Booking Hope




I hated reading as a kid. My dad would often tell me reading is important and out of the urge of being a lazy rebel, I’d ignore a lot of such suggestions. In 8th grade, my best friend from school got me hooked to books. She was an avid reader, a very mature reader for her age. I remember she gifted me a Jeffery Archer book once on my birthday because she wanted to read it (it’s still with her!). We shared books, a lot, and I was always fascinated by the amount she could read.


Over years, I read a decent amount of books, lots of fiction, some non fiction, some for study, some to distract myself from academic reading. I absolutely loved the feeling of wanting to go back to a book, wherever you are, whatever you’re doing. The feeling where you’re just by yourself, imagining the world that the words are drawing you into. The feeling of diving into a narrative when you want and getting out of it whenever you like. Almost surreal!


Since almost a year now, I struggled finishing a book. I was reading 4-5 books at the same time, never finishing a single one. I realised I was pushing my ambition of wanting to do more things, achieve etc. on reading more too.


I realised my attention span had reduced. I was so used to consuming content on social media, quick reading for research-based work, that I’d almost forgotten what reading a book felt like. Reading suddenly felt like a chase, how many words I read in a minute, how many pages in an hour, what’s my reading speed, how it’s helping me gain more knowledge, facts, even sometimes perspective. Then, along with a burn out in other areas of life, I had a reading burn out too. I couldn’t finish a single book for more than a year, I often drew conclusions from parts of the books I read and left midway. Ironic enough, judged books by their covers and got attracted to fancy titles, bought them, downloaded them on Kindle (Maximum privelege) and took pride in the ever increasing virtual and real bookshelf size.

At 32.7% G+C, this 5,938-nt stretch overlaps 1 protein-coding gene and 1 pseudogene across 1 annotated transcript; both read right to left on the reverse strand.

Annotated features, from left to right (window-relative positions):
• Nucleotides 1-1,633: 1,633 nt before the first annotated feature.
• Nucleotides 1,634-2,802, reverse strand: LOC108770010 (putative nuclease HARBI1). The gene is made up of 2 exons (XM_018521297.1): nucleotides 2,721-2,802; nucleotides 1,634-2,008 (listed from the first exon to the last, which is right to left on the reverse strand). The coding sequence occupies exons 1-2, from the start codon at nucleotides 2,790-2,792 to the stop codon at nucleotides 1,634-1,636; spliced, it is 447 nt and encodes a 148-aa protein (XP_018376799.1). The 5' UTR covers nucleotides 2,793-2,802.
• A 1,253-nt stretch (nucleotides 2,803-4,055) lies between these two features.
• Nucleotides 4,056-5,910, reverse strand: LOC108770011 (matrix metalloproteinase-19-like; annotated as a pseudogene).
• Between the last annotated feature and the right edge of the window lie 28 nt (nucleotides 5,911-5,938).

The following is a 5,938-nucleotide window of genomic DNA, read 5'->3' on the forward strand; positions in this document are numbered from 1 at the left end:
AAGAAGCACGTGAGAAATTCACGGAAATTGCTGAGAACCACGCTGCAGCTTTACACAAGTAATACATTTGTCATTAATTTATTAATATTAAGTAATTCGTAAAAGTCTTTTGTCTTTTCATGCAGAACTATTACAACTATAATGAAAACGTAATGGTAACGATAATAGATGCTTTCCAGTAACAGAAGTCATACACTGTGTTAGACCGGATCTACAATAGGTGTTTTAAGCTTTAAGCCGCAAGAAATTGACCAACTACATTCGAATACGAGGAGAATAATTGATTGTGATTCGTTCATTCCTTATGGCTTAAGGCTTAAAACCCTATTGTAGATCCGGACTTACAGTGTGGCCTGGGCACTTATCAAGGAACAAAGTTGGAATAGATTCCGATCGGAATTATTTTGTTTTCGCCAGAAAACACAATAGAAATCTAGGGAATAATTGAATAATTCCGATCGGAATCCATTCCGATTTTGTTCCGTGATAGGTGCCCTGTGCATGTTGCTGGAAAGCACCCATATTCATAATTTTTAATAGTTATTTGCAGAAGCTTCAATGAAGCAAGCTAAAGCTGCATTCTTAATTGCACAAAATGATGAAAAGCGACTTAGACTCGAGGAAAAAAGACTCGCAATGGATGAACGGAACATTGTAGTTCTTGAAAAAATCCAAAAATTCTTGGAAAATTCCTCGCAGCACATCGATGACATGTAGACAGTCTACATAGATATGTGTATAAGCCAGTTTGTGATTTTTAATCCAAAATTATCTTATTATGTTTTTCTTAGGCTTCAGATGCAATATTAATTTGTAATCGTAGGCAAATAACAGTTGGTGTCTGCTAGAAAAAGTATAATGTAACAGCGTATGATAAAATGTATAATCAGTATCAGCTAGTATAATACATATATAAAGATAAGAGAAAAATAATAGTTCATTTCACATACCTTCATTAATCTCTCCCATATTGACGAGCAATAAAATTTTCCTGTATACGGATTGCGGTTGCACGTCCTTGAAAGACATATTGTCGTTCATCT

Very recently, a few months ago I had a massive breakdown out of a burn out, in all areas of life (yes, that’s quite real! I am going through a burn out at 28. And it’s way larger an issue than it seemed in stories, on paper and in talks and conversations). Now, while going through all the processes of self care, all the processes for better mental health, I suddenly realised I’d lost this interest of reading books. I was suddenly feeling nostalgic about the feeling of being hooked to a book (all book nerds I’m sure would agree how nice a feeling it is!). I immediately went to my team’s WhatsApp group and asked ‘what to do!?’. My team is a bunch of readers, writers and super enthusiastic people, creative nerds you could call us! I instantly was told this is a ‘Reader’s block’ and I should restart with fiction, mysteries and keep a person to give updates about how much I read. So, I Did! I picked a book called ‘The Bookish World of Nina Hill’ (Bookish World as a phrase was enough for me to get this started), started reading, got hooked to it and FINISHED IT!


Now, this may seem amusing to some people who have never read or even people who read a lot. However small or big deal it is, it made me feel the nicest, after months! I can’t describe how I got a part of me back by just finishing a book. I don’t know what attached feelings I have to the feeling of reading books, but it surely is something that is very me I realised. It’s a part of me that’s not a part of the battles I fight, the chase I try to ace, the things I do, etc. It’s just a part of me, that’s it.


Something as small as this makes me feel like I can rediscover a lot of such parts of me that are totally mine, not a part of any chase, any circle, just characters of my narrative, my story. My hope resurfaced! I hope I can find more hope in books, with books, for books. Here’s to BOOKing hope!

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